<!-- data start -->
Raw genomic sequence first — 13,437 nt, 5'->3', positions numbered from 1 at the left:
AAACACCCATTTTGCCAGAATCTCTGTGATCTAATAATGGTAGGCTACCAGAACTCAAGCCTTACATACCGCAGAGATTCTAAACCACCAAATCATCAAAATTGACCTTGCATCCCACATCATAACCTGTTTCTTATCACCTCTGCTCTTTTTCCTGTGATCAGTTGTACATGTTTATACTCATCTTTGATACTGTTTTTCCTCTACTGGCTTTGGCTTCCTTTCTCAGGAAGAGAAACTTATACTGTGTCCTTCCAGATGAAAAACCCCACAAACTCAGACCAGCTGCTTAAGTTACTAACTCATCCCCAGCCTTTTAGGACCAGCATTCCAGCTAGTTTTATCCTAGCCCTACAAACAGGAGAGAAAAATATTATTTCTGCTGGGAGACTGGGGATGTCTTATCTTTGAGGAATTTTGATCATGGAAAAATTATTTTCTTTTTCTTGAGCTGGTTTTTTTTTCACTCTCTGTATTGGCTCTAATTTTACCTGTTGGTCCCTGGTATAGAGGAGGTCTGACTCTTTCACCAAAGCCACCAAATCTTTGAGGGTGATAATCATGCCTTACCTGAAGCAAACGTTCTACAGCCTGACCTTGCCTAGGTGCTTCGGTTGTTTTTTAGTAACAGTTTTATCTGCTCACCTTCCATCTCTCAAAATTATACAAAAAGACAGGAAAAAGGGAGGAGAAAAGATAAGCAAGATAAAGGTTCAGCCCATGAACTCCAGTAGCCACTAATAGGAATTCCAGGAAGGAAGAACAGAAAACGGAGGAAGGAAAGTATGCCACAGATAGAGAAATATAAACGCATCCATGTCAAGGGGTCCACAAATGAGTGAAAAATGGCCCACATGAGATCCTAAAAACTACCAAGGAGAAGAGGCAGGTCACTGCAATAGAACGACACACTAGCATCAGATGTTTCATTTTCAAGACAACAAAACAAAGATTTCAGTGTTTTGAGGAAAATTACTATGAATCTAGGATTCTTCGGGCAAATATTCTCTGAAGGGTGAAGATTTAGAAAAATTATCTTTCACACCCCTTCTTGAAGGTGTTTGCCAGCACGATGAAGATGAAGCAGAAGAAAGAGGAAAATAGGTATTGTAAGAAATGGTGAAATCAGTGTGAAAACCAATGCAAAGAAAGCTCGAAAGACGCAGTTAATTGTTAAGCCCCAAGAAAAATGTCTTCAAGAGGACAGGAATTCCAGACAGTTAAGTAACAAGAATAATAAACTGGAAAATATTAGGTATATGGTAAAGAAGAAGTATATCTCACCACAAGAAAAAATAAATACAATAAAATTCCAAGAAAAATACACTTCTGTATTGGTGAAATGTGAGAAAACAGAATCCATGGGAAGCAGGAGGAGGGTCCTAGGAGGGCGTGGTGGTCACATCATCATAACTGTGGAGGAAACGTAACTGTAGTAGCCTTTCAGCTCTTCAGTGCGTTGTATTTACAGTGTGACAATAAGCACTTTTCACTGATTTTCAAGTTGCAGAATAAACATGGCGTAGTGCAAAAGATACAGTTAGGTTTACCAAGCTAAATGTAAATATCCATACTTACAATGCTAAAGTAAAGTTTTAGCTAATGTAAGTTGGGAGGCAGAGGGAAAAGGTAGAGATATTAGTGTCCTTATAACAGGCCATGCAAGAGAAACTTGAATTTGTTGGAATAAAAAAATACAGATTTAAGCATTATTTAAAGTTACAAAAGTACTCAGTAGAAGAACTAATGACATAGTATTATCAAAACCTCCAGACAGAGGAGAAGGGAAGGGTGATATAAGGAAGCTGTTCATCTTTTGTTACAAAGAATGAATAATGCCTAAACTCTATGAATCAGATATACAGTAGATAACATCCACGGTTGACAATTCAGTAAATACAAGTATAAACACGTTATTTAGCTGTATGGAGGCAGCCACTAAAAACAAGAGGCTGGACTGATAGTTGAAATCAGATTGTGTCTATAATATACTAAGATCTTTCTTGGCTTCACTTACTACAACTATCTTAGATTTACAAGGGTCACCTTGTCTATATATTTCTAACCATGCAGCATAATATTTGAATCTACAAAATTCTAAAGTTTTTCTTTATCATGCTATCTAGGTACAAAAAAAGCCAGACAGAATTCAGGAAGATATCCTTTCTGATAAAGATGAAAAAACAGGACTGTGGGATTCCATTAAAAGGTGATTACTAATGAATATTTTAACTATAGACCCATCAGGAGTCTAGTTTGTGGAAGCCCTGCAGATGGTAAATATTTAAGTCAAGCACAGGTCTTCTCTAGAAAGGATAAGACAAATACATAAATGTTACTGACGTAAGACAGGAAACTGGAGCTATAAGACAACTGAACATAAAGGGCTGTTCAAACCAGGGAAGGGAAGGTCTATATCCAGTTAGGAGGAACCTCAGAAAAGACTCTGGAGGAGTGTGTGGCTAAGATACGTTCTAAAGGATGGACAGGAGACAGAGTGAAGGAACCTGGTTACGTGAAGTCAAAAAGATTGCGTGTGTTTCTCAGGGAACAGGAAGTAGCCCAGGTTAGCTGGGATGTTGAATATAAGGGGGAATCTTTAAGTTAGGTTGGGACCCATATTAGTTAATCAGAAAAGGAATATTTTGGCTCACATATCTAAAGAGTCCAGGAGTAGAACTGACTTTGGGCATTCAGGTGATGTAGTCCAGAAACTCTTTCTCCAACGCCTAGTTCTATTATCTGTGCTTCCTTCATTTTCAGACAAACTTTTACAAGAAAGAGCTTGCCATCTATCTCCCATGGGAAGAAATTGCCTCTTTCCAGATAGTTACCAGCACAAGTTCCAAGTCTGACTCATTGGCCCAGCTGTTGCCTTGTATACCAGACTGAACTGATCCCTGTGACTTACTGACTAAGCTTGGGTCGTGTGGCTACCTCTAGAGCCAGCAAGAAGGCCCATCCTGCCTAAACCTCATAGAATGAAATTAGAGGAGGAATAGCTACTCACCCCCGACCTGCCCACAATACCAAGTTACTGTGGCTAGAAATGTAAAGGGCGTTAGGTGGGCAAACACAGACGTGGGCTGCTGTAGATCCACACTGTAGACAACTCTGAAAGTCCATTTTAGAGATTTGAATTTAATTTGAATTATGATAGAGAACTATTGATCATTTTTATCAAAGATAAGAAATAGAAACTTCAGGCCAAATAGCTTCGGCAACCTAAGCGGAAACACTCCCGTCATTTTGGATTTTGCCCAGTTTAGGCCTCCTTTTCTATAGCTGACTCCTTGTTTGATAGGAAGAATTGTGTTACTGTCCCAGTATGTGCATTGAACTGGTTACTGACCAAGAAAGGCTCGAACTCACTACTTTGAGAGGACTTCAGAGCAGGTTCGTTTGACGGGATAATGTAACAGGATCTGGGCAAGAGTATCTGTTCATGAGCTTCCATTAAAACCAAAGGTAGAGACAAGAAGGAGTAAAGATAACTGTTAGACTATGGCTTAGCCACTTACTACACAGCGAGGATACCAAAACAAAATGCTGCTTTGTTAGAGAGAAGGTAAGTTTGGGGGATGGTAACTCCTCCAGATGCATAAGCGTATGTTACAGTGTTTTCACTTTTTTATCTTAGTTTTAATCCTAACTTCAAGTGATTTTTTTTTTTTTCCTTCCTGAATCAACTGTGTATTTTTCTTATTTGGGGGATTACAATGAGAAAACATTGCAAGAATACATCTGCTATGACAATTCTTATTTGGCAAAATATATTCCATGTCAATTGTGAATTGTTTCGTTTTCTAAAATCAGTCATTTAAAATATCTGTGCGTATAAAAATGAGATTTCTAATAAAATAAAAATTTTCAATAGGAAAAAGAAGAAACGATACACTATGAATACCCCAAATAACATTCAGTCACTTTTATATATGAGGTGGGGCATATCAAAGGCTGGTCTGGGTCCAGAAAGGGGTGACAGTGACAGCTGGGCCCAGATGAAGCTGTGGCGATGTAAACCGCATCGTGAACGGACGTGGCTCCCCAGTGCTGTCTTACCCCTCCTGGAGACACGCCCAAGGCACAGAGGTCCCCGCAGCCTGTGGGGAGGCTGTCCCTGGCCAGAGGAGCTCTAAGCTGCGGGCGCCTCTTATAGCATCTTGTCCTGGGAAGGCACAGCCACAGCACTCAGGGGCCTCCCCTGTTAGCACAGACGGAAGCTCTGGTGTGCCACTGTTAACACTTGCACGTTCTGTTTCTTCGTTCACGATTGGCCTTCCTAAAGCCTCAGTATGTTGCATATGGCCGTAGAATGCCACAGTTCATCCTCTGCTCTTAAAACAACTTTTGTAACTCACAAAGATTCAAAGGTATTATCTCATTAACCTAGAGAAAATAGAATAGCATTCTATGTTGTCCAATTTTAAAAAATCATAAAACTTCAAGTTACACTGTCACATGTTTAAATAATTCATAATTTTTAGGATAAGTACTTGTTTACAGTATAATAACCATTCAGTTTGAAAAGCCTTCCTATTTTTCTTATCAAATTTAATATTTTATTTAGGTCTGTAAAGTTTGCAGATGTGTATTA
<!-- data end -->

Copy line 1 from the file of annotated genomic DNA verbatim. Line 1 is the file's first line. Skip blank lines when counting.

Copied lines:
Raw genomic sequence first — 13,437 nt, 5'->3', positions numbered from 1 at the left: